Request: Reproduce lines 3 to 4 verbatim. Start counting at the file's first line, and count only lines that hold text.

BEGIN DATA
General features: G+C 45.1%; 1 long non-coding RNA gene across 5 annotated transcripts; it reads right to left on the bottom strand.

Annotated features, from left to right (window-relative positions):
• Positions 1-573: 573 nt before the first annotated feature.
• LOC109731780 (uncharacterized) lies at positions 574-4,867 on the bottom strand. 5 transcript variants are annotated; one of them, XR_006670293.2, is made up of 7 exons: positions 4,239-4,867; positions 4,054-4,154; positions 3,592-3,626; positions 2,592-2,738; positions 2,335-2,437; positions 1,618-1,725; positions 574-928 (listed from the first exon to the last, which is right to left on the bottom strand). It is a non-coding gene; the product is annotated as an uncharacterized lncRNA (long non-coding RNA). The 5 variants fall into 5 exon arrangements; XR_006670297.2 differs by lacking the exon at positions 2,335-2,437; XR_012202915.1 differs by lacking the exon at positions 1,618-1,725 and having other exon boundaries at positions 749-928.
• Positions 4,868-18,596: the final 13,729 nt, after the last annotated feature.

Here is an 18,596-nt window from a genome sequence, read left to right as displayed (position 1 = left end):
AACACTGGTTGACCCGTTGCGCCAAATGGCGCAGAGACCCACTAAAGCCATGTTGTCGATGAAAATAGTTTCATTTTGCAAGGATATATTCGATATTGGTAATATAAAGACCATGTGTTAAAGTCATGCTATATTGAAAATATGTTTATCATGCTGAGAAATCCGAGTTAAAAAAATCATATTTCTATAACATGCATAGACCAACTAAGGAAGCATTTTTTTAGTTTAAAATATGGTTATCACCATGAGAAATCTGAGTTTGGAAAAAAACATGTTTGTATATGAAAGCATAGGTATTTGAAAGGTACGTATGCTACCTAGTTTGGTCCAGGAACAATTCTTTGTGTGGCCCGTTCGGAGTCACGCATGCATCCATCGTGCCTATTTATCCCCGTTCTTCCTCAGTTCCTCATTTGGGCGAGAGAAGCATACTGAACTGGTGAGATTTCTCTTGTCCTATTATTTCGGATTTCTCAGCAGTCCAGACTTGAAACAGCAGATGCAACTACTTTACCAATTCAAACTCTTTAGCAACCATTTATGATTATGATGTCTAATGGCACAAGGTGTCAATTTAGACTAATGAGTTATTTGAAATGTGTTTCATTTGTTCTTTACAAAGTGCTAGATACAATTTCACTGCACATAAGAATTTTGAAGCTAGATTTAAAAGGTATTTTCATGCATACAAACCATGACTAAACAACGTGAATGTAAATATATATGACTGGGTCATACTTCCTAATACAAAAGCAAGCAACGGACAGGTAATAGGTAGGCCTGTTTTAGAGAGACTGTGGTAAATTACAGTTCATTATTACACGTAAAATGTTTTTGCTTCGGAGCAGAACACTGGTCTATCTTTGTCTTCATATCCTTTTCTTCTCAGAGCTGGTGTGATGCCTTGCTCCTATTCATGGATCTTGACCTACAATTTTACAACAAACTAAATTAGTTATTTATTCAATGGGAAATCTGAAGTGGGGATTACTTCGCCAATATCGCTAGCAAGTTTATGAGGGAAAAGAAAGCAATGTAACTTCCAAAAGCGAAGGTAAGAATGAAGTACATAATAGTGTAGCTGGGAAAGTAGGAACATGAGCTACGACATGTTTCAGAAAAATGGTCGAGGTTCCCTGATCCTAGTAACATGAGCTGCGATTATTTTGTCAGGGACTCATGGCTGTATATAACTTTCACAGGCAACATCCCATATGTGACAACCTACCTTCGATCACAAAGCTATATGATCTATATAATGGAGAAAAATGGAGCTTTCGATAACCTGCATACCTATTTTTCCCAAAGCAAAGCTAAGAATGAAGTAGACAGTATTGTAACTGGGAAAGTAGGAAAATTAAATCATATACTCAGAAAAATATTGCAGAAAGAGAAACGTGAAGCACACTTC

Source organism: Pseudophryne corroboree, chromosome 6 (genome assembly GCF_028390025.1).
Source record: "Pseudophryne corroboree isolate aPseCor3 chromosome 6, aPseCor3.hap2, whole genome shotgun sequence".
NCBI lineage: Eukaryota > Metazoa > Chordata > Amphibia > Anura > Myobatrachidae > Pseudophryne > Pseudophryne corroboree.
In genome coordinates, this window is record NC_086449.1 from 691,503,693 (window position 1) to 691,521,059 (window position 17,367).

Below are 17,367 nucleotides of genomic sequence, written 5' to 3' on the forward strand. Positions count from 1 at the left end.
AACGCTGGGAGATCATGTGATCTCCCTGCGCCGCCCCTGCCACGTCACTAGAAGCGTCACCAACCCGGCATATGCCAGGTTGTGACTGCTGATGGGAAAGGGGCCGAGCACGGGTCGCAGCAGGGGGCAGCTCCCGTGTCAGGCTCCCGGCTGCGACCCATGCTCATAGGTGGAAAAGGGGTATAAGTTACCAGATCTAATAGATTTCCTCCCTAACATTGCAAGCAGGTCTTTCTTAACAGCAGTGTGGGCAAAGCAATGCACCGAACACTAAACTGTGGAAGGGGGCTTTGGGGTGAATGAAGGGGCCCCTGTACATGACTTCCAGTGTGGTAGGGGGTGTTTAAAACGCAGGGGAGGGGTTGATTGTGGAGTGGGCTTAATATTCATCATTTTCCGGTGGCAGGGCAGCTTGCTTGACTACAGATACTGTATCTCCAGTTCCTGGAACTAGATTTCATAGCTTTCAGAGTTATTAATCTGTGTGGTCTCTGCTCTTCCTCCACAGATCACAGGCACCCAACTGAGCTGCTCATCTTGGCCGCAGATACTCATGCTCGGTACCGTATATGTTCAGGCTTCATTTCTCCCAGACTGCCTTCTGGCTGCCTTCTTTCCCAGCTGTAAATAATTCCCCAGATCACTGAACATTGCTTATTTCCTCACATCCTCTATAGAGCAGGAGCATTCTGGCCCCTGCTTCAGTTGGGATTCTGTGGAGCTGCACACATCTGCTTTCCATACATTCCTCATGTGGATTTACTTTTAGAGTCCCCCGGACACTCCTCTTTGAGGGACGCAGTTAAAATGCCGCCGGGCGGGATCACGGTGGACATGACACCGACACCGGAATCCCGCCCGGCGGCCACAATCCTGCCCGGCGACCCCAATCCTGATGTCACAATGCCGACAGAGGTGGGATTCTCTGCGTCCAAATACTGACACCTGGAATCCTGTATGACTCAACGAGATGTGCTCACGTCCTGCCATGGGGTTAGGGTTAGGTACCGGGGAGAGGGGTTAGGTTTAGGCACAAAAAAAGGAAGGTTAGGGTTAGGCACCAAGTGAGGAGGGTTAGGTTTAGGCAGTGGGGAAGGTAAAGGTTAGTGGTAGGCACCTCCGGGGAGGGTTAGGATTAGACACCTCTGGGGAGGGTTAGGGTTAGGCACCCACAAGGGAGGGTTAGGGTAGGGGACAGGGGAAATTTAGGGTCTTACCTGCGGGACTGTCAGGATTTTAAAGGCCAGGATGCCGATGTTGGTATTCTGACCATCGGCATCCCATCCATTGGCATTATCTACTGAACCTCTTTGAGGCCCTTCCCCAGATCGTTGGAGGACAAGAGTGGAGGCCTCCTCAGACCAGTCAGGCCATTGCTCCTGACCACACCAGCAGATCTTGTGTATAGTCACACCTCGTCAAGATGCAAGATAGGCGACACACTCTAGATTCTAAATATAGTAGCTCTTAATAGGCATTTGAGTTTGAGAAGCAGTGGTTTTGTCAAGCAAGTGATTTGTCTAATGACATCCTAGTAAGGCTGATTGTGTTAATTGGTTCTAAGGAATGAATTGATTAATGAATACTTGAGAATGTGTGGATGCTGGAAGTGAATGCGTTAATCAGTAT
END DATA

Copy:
• Positions 1-573: 573 nt before the first annotated feature.
• LOC109731780 (uncharacterized) lies at positions 574-4,867 on the bottom strand. 5 transcript variants are annotated; one of them, XR_006670293.2, is made up of 7 exons: positions 4,239-4,867; positions 4,054-4,154; positions 3,592-3,626; positions 2,592-2,738; positions 2,335-2,437; positions 1,618-1,725; positions 574-928 (listed from the first exon to the last, which is right to left on the bottom strand). It is a non-coding gene; the product is annotated as an uncharacterized lncRNA (long non-coding RNA). The 5 variants fall into 5 exon arrangements; XR_006670297.2 differs by lacking the exon at positions 2,335-2,437; XR_012202915.1 differs by lacking the exon at positions 1,618-1,725 and having other exon boundaries at positions 749-928.